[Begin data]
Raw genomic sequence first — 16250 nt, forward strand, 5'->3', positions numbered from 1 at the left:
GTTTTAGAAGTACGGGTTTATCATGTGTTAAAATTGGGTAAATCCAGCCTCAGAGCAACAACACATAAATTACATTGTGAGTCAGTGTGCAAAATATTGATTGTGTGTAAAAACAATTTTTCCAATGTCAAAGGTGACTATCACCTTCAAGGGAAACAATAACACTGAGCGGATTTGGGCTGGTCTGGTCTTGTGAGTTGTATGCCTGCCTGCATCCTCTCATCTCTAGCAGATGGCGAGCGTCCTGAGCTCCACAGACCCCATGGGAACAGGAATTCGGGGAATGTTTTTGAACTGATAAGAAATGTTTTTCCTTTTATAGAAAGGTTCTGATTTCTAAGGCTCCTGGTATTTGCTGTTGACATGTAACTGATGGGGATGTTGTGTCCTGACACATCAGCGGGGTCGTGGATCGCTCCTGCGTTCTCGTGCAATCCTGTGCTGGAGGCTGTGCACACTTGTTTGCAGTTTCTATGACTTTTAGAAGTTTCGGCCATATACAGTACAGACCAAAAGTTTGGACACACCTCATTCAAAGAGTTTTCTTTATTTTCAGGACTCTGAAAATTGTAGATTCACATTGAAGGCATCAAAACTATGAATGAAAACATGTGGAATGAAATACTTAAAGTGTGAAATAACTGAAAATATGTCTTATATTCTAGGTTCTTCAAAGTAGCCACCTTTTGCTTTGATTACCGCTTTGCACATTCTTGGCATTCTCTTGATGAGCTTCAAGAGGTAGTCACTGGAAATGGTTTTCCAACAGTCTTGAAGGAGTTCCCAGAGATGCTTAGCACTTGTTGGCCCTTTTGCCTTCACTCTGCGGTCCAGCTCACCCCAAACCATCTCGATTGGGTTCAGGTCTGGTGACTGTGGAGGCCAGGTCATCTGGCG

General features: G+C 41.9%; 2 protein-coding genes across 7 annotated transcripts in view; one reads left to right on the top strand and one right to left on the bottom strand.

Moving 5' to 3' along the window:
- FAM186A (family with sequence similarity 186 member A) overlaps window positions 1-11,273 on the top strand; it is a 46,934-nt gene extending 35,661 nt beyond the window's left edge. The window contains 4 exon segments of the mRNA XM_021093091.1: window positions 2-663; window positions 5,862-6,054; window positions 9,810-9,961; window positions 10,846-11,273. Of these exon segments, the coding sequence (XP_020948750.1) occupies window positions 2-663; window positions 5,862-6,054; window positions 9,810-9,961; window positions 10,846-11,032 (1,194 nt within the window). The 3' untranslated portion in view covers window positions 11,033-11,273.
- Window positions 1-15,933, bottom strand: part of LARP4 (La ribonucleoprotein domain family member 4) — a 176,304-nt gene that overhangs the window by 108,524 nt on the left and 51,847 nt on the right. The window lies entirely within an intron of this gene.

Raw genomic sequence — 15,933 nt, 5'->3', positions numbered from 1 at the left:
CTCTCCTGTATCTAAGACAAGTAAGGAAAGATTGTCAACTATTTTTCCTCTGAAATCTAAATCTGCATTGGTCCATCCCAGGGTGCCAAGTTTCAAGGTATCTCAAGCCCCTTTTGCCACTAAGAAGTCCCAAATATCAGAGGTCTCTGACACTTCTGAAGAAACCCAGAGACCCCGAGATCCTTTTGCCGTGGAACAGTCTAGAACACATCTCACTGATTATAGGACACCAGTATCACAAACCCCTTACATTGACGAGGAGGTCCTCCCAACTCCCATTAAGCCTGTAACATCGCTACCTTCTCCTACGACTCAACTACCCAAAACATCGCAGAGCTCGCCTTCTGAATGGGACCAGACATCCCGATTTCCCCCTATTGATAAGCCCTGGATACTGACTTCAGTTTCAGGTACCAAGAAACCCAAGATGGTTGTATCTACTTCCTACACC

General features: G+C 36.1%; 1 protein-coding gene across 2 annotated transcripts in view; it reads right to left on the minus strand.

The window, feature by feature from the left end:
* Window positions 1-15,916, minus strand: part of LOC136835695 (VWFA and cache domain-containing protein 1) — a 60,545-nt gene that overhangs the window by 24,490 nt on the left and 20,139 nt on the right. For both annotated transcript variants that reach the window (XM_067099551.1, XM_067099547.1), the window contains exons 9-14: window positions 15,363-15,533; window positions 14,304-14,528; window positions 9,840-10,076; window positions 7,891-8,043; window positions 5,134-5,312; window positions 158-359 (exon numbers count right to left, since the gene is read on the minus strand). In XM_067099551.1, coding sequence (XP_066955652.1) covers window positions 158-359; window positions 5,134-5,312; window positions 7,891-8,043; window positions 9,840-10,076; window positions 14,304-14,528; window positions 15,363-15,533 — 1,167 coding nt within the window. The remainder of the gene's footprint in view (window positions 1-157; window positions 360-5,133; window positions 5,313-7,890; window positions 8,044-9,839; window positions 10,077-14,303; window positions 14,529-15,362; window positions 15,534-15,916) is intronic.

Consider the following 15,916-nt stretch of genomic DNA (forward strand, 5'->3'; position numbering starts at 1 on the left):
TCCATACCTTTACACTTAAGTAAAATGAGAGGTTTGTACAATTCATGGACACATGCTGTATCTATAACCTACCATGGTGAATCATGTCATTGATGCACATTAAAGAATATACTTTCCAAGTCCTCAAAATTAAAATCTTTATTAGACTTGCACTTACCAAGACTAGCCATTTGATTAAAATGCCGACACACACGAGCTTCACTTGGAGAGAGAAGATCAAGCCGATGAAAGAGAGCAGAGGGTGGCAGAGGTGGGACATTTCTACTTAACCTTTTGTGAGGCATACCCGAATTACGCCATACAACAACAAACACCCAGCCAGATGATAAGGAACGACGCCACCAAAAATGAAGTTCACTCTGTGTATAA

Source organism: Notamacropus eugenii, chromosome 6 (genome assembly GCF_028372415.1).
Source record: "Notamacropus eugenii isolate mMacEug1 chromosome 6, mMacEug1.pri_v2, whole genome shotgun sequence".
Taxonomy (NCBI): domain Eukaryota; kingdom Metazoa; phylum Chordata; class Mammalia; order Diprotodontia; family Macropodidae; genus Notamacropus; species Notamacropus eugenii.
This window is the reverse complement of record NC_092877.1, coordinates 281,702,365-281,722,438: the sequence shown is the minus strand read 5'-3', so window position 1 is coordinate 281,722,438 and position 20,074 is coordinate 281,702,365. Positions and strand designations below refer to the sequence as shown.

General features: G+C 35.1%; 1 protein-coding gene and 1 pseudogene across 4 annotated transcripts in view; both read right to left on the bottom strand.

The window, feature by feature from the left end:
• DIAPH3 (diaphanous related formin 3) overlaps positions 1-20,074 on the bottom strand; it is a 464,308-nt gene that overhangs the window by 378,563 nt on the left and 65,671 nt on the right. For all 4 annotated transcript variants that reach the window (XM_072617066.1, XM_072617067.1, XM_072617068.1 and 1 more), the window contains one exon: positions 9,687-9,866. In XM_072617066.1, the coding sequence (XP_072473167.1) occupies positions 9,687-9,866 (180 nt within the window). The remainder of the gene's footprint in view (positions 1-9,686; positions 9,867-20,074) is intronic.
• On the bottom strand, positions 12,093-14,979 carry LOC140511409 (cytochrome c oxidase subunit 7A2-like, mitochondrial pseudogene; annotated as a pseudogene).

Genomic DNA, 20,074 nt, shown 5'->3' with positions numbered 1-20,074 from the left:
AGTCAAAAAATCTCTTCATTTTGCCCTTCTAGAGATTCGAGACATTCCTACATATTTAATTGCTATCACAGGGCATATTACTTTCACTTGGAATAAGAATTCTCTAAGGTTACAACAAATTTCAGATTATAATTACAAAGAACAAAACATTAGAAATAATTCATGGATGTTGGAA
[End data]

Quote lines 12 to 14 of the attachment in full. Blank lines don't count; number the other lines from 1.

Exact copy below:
Consider the following 15,916-nt stretch of genomic DNA (forward strand, 5'->3'; position numbering starts at 1 on the left):
TCCATACCTTTACACTTAAGTAAAATGAGAGGTTTGTACAATTCATGGACACATGCTGTATCTATAACCTACCATGGTGAATCATGTCATTGATGCACATTAAAGAATATACTTTCCAAGTCCTCAAAATTAAAATCTTTATTAGACTTGCACTTACCAAGACTAGCCATTTGATTAAAATGCCGACACACACGAGCTTCACTTGGAGAGAGAAGATCAAGCCGATGAAAGAGAGCAGAGGGTGGCAGAGGTGGGACATTTCTACTTAACCTTTTGTGAGGCATACCCGAATTACGCCATACAACAACAAACACCCAGCCAGATGATAAGGAACGACGCCACCAAAAATGAAGTTCACTCTGTGTATAA

Source organism: Notamacropus eugenii, chromosome 6 (genome assembly GCF_028372415.1).